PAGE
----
State schools are only allowed to reject admission applications if they are over-subscribed. If they are, then they can apply various ‘over-subscriptions’ criteria. The most common criterion is distance to the school: this gives parents an incentive to try to locate near ‘good schools’ and proximity to a desirable school adds an average of 3% on to the value of a home. This discriminates in favour of those who can afford to live near a good school, and therefore against those from a poor family background.
Instead of (or as well as) this condition, faith schools can apply a criterion that relates to the religious faith of a family – and often this goes beyond simply describing yourself as belonging to a Christian denomination or showing a baptismal certificate. It can mean demonstrating that you attend church regularly, and the widespread perception that many people attend church for a short time only to get their child into a faith school is a source of cynicism about faith schools in general. (While many of the population self-identify with Christianity, the number of those who attend church regularly is significantly fewer: for example, figures for the Church of England suggested that 800,000 people would have attended a service on a typical Sunday in 2012, a small fraction of those who described themselves as belonging to the Church in the 2011 Census.)
The double hurdle for acceptance – residence and religion – therefore disqualifies many applicants from admission to an oversubscribed faith school. What are the consequences of this for school intakes? When one looks at the data for state schools, it transpires that faith schools have fewer students from poor backgrounds (data from the 2013 schools census shows that 14% of children in faith schools were eligible to receive free school meals in England compared to 18% of children in other schools). What is not clear is whether this is because parents from disadvantaged backgrounds are less likely to apply to faith schools, or because they do apply but are less successful in meeting the entry requirements.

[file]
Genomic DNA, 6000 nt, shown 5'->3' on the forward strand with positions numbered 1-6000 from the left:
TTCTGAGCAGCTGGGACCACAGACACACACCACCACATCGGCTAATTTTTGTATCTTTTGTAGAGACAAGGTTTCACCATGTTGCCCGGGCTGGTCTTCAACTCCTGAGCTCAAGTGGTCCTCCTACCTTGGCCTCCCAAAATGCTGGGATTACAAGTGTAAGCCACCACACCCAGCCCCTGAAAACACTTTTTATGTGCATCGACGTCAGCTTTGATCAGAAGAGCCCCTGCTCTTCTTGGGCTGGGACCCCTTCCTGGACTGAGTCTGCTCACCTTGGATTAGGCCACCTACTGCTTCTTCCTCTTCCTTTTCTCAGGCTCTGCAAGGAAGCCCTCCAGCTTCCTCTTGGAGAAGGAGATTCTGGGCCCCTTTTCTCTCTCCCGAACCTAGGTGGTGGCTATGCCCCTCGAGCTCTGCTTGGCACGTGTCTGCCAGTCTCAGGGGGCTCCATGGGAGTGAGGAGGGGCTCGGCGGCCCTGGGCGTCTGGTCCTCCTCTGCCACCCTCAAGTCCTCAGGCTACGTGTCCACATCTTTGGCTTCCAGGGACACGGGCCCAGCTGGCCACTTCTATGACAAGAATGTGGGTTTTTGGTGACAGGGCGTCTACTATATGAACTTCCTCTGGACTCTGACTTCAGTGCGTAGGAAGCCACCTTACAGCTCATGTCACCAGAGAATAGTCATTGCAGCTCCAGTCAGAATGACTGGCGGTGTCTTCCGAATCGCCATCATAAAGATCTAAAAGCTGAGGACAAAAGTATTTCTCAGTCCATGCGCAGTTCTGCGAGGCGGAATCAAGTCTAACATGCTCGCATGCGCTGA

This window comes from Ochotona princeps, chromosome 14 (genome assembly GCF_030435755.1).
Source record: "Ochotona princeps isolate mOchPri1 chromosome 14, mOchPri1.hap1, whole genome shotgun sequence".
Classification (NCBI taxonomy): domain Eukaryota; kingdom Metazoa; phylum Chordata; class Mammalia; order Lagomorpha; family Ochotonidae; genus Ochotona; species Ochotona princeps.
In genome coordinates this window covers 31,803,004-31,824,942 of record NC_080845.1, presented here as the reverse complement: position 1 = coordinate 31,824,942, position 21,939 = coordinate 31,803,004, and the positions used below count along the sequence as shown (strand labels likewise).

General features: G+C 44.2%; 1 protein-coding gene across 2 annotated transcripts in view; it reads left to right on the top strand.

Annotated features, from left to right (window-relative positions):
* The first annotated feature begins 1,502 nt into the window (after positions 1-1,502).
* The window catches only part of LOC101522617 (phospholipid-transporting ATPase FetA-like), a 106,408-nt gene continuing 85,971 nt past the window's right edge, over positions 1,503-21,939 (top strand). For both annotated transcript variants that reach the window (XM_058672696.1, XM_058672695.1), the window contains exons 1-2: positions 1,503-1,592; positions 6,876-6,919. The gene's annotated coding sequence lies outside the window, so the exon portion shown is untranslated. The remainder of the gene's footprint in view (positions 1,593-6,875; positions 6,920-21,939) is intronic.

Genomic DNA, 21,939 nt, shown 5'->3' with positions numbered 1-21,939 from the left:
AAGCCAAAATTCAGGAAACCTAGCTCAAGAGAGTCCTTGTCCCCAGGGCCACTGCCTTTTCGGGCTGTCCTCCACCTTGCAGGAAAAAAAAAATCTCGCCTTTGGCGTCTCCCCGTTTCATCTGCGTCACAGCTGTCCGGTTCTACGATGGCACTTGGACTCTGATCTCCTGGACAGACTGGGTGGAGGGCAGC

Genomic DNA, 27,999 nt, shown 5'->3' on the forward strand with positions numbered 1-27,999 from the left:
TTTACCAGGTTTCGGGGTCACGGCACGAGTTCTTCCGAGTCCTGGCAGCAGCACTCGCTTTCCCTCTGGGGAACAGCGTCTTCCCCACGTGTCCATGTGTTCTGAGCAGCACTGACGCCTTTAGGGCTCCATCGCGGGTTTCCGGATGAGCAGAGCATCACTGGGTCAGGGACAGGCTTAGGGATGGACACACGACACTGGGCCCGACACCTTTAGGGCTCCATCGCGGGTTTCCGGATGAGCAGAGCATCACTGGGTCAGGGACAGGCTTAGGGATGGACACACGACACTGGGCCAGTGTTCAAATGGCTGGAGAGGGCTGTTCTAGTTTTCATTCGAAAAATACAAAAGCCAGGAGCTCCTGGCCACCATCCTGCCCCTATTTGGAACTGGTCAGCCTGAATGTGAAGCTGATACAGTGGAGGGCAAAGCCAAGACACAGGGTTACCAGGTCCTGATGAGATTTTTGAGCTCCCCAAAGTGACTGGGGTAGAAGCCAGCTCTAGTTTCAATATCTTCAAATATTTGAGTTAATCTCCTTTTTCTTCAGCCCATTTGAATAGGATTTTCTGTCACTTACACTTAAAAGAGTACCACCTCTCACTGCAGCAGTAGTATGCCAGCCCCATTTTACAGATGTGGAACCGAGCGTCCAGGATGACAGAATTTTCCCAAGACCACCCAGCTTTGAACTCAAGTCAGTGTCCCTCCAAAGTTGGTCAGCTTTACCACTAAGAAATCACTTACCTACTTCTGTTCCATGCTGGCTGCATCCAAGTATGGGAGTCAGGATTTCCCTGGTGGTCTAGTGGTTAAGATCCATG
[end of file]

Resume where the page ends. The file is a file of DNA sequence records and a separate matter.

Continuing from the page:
Advocates of faith schools often claim that these schools have more success in exams as a result of their ethos. Although faith schools do perform better than other state schools in terms of examination results, the difference in school performance largely disappears once one takes into account the profile of young people who attend these schools (e.g socio-economic background, early achievement, whether the school was the parents’ preferred school for their child). This suggests that the superior academic performance of faith schools has more to do with the profile of their intake than their religious ethos.
School leaders are sometimes accused of turning a blind eye to the consequences of these admissions arrangements. After all, there are other legal alternatives available to schools – for example, they could apply a lottery among applicants if they are oversubscribed. Is conforming to the status quo an example of failing to remove social structures that contribute to poverty? On the other hand, is maintaining a given proportion of families in the school with (an apparent) commitment to the faith important to the fabric of a faith school?